Medical treatment

“The UN does not determine what is medical treatment in Ghana” – Sam George told the BBC

Sam Nartey George, MP for Ningo Prampram

• Sam George says there is no mention of conversion therapy in anti-LGBTQ+ bill

• He says that the corrective measures recommended in the bill have been approved by experts

• He says the bill reflects the views of Ghanaians

Sam Nartey George, the lead proponent of the Promoting Proper Human Sexual Rights and Ghanaian Family Values ​​Bill, 2021, has dismissed accusations that the remedial mechanisms recommended by the bill for gay, lesbian, gay people , etc constitute conversion therapy which is frowned upon by the United Nations.

Sam George told the BBC’s Claire McDonald in an interview broadcast on October 26, 2021 that the bill does not mention conversion therapy and does not endorse what has been banned by the UN.

He said the bill reflects the views and feelings of the majority of Ghanaians as well as the values ​​and norms of Ghanaian society.

Sam George reiterated that Ghana, as a sovereign state, will not be dictated by the UN or any other organization on matters related to its values ​​as a state.

“The UN did not say that approved medical treatment was torture, you say so. The UN does not determine what medical treatment is in Ghana. Ghana has its own laws. The UN does not didn’t make homosexuality a human right. The UN didn’t vote on it.

“Actually the Ghanaian government had the opportunity to say to the LGBTQ community that if you want a vote on this, table it in the United Nations Assembly and let’s vote on it, and then we will be guided by that, but to go out the window and say the UN has banned conversion therapy, nowhere in our bill did we mention conversion therapy,” he said.

Discussions on the bill tabled by some eight MPs began on Tuesday, October 26, 2021, when Parliament resumed sittings.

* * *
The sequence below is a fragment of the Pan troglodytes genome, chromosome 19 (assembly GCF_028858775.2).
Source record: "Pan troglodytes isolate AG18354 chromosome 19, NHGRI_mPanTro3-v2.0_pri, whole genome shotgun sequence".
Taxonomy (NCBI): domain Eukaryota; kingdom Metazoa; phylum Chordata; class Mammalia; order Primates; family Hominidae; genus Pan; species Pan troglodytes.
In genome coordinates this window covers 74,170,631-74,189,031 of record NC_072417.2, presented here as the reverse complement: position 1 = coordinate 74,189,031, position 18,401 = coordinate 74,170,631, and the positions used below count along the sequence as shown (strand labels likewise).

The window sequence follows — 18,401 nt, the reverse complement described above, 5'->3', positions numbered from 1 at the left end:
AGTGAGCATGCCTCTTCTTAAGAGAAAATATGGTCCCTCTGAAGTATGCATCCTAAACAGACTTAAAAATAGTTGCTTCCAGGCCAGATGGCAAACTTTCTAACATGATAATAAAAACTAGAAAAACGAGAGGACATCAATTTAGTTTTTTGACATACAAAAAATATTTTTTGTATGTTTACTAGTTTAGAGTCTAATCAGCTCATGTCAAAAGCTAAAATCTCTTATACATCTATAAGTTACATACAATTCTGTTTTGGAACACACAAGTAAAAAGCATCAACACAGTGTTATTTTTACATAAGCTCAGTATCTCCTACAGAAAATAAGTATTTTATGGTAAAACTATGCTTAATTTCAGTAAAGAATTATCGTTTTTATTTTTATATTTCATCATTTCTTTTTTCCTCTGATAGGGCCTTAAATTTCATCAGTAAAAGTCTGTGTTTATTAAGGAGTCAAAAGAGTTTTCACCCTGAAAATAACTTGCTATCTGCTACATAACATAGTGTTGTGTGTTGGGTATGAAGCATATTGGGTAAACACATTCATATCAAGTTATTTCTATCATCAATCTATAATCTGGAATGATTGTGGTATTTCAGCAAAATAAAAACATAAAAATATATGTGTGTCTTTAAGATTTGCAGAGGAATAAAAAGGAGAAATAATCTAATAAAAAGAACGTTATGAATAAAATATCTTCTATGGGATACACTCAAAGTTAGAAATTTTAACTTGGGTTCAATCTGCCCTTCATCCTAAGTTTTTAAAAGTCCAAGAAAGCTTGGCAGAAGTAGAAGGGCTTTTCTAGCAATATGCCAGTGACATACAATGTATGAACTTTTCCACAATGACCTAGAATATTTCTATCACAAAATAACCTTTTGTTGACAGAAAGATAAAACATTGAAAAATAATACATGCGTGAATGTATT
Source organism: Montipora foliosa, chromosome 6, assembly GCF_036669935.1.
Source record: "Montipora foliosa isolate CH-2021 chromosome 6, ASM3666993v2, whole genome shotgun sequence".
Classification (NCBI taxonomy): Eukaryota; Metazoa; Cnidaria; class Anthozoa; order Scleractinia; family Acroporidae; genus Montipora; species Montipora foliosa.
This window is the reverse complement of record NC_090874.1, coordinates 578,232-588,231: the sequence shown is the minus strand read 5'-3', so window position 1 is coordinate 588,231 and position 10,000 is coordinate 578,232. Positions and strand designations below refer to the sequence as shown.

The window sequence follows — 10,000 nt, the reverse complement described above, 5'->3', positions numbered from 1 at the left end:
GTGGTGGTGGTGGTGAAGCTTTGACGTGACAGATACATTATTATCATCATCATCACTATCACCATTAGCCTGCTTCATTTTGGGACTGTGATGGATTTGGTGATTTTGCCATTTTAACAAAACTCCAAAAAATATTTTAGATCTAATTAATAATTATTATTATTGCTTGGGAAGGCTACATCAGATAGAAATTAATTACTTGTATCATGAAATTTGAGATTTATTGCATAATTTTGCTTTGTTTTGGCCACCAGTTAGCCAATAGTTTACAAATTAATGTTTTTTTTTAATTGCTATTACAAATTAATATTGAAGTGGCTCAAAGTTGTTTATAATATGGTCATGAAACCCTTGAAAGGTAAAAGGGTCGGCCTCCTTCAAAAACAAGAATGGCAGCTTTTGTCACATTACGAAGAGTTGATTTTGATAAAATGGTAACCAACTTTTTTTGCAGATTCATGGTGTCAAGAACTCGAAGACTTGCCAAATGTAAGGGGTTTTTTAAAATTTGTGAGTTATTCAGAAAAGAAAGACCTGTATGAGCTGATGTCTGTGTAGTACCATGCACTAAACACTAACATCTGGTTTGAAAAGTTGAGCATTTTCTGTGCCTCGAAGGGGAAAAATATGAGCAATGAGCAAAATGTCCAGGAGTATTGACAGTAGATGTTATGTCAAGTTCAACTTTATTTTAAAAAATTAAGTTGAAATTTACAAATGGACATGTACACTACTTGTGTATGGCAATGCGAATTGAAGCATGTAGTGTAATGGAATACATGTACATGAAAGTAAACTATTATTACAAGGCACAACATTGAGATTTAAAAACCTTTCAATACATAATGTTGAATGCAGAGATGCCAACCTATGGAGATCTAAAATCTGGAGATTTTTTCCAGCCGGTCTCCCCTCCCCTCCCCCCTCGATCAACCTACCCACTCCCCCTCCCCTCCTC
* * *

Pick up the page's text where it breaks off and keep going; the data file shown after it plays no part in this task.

Speaker of Parliament Alban Bagbin highlighted a number of issues with the bill and assured Ghanaians that the values ​​and beliefs of the society will be protected by the bill.

“In fact, it took on different dimensions. To me, that’s healthy for a maturing democracy like Ghana. It is important that we allow various forms of opinion to sound out their position on the bill. As Ghanaians, I want to advocate for us to accept the views of others on the perception they have and maintain the peace we have.

“It is a law that will take into account the wealth of common sense, human decency, morality, facts and logic. Ultimately, it will be a law that will transform this country into something else,” he said during his opening speech when parliament resumed on Tuesday.


The 38-page bill before Parliament states, among other things, that persons of the same sex who engage in sexual intercourse are “liable on summary conviction to a fine of not less than seven hundred and fifty units fine and not more than five thousand penalty units, or imprisonment for at least three years and not more than five years or both.

The bill targets people who “present themselves as lesbian, gay, transgender, transsexual, queer, pansexual, allied, non-binary, or any other sexual or gender identity contrary to binary categories of man.” and female.

The bill also targets promoters and defenders of LGBTQ+ rights, including “a person who, through the use of media, a technology platform, a technology account or any other means, produces, purchases, markets, broadcasts, broadcasts, publishes or distributes any material for the purpose of promoting an activity prohibited under the bill, or any person uses any electronic device, Internet service, movie or other device capable of storing or of electronic transmission to produce, procure, market, broadcast, broadcast, publish or distribute any material for the purpose of promoting an activity prohibited under the bill” as well as a person who “promotes, supports the sympathy or change of public opinion towards an act prohibited under the bill”.

As part of its provisions, the bill clarifies that a violator can be sentenced to a term of imprisonment of at least six years or at most ten years of imprisonment. On the back of the public support the bill has received, a group of academics and other professionals have voiced their opposition to the bill.

According to the Group of 18, the Promotion of Proper Human Sexual Rights and Ghanaian Family Values ​​Bill, once enacted, would erode a series of basic human rights, as enshrined in the 1992 Constitution.